I think that the world is more ready to handle an epidemic on the level of SARS today. SARS did not end up killing as many people as many imagined it would, but it scared people, and it pushed governments to do a huge amount of behind-the-scenes work to prepare for similar situations in the future.
Everyone is always worried about the possibility of the sort of global flu pandemic we saw in 1918 and 1919. I think that’s why there’s a certain amount of overreacting happening now — because people don’t want to be accused of underreacting. On the one hand, you could argue that it’s better to overreact, that it protects our health and safety more. On the other hand, you can only cry wolf so many times. If this virus turns out not to be as serious an epidemic as people are worried it is, the overreaction might diminish the extent to which people take future epidemics seriously.
Q: What made the SARS epidemic so serious?
A number of things. First, it had close to a 10% fatality rate, which is quite high. Second, it was new and unfamiliar. And third, the Chinese government was slow to react at both the local and national levels — partly because they were not being forthcoming about how many cases they had, and partly because they didn’t think it was as important as the international community thought it was. They didn’t treat it with real seriousness until a whistleblower at a Beijing hospital revealed that the government had covered up hundreds of fatalities there. Once the cat was out of the bag, they were quarantining whole universities and apartment complexes.
Q: What’s different about China’s response to the coronavirus outbreak today?
The response today has been much swifter and more serious. They are now quarantining entire cities. They are suspending public transit and other travel. The Chinese government is taking some dramatic steps to say to everyone, including its own citizens, “Look, we’re doing something.” When SARS broke out, China got a lot of bad press for their response and lack of transparency, so they want to show the world in as visible a way as possible that they’re taking action.
Q: How has China changed since SARS?
First, the public health system has been completely overhauled. A huge amount of resources were dedicated to building a health surveillance system with a strict chain of command. As in the past, if a doctor in China were to speak to a news reporter about the number of coronavirus cases they’ve seen, they would be in huge trouble. But now there are much stricter rules and better systems for information sharing, and those cases are supposed to be shared with a direct supervisor, then it gets moved up the chain all the way to a central authority. But note that it doesn't always work that way — local authorities often cover up the truth.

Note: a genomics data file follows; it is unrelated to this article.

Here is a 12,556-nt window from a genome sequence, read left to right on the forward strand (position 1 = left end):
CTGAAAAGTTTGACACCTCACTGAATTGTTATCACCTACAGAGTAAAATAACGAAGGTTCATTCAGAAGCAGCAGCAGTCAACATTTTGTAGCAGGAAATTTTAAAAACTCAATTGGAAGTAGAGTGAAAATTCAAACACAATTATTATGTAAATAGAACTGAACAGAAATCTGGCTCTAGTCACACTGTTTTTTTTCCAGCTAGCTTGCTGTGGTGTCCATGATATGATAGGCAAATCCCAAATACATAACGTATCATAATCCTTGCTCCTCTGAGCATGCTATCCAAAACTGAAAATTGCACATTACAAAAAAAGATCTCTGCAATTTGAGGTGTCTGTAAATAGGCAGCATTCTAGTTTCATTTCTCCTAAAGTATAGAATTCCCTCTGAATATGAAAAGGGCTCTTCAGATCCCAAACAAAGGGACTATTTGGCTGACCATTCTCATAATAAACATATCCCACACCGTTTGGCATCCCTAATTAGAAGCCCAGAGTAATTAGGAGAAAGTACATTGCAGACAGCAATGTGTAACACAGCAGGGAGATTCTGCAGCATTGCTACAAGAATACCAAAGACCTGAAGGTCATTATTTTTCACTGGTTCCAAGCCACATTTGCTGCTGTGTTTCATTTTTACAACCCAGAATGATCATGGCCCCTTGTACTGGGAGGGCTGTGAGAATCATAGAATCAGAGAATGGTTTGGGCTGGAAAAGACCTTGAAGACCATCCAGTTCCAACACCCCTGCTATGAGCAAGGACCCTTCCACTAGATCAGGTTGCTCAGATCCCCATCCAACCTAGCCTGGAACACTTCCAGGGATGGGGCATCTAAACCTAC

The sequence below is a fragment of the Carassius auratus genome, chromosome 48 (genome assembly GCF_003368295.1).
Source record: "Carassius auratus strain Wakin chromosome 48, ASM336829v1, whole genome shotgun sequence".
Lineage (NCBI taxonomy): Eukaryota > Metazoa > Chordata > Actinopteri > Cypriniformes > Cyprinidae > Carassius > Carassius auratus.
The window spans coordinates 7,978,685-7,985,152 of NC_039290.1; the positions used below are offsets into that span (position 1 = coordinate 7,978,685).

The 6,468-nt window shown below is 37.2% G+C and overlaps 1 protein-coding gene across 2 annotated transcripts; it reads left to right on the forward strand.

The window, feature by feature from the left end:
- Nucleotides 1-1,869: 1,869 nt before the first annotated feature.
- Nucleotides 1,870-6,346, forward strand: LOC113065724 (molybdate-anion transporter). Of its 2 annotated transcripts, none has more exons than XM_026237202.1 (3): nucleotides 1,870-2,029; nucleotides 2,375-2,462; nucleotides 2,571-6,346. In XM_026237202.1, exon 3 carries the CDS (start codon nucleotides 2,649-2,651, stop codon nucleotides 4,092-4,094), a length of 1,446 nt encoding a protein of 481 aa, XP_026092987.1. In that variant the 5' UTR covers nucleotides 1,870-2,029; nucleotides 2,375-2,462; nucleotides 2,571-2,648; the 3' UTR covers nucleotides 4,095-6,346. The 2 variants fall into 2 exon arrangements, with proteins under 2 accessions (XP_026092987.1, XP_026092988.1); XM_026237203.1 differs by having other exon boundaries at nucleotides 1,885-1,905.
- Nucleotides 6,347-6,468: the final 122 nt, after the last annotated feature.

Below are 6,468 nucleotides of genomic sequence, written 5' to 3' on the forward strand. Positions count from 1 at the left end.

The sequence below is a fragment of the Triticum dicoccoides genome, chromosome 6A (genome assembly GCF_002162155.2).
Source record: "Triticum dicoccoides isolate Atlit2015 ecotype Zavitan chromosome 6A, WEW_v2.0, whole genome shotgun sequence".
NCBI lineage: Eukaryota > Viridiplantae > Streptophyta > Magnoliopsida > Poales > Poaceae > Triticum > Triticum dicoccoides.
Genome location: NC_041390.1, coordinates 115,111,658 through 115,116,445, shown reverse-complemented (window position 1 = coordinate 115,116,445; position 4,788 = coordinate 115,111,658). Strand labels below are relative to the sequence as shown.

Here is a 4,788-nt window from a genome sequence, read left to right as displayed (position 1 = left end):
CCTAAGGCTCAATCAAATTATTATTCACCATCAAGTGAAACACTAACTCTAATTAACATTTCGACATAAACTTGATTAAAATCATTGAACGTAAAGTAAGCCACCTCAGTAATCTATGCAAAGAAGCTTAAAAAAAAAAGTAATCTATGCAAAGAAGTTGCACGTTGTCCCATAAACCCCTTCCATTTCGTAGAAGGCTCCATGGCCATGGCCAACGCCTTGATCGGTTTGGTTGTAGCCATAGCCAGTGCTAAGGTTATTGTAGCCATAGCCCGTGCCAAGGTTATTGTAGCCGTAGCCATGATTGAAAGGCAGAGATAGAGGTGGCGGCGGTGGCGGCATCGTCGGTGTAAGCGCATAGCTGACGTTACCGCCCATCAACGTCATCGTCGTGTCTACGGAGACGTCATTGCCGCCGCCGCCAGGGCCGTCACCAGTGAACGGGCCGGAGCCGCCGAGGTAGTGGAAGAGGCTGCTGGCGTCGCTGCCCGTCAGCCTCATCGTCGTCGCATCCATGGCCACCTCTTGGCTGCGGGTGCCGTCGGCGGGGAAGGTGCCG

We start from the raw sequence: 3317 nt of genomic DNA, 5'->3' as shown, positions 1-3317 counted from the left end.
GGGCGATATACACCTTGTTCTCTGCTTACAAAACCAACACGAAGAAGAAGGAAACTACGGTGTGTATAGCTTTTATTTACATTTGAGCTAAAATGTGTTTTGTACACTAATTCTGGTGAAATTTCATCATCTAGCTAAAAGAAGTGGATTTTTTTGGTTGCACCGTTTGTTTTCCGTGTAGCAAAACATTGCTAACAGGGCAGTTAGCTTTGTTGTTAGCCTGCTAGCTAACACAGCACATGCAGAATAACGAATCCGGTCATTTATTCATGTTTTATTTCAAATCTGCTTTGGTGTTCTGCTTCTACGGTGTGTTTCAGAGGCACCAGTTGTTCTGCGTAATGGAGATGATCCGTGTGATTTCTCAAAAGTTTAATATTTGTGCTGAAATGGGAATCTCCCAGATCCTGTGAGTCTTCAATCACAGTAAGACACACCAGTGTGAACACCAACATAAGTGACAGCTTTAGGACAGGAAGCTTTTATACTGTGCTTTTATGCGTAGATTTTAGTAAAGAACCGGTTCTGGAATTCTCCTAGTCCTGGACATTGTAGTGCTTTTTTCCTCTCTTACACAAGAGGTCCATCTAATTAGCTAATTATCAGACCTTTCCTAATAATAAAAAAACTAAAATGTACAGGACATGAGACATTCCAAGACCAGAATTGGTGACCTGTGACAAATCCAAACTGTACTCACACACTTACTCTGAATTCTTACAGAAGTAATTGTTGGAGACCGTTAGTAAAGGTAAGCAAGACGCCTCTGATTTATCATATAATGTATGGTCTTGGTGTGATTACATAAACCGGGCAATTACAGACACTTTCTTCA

Second, the leadership in China is very different today. [President] Xi Jinping is one of the more conservative and purely authoritarian leaders they’ve had in a while. He is more focused on cracking down on internet regulations and the spread of information.
I think those public health reforms, combined with the lack of transparency in this administration, have led to a response to this virus that is starting to backfire. Chinese people know that what the government is telling them is a sanitized version of what’s really happening. When people don’t have reliable, transparent information about what is going on, they might assume the worst case scenario is happening and panic. When people panic, it’s hard to handle. No government has the capacity to handle a city of 11 million people panicking, visiting the hospital and sharing videos from the hospital on social media, which is what’s happening right now in Wuhan.
Q: Here in the U.S., what should members of the public keep in mind as they follow news and social media coverage about coronavirus?
They should not panic. This is not the end of the world. They should know that the videos, photos and commentary they’re seeing say more about the public’s reaction to the virus than about the seriousness of the virus itself. It is tragic that this virus has claimed 26 lives so far, but people should know that most of those who have died had additional health complications, and on a global scale, 26 is not a large number. Right now, this is not as much of a crisis as it is made out to be. That could change, but there is no evidence of a real crisis yet.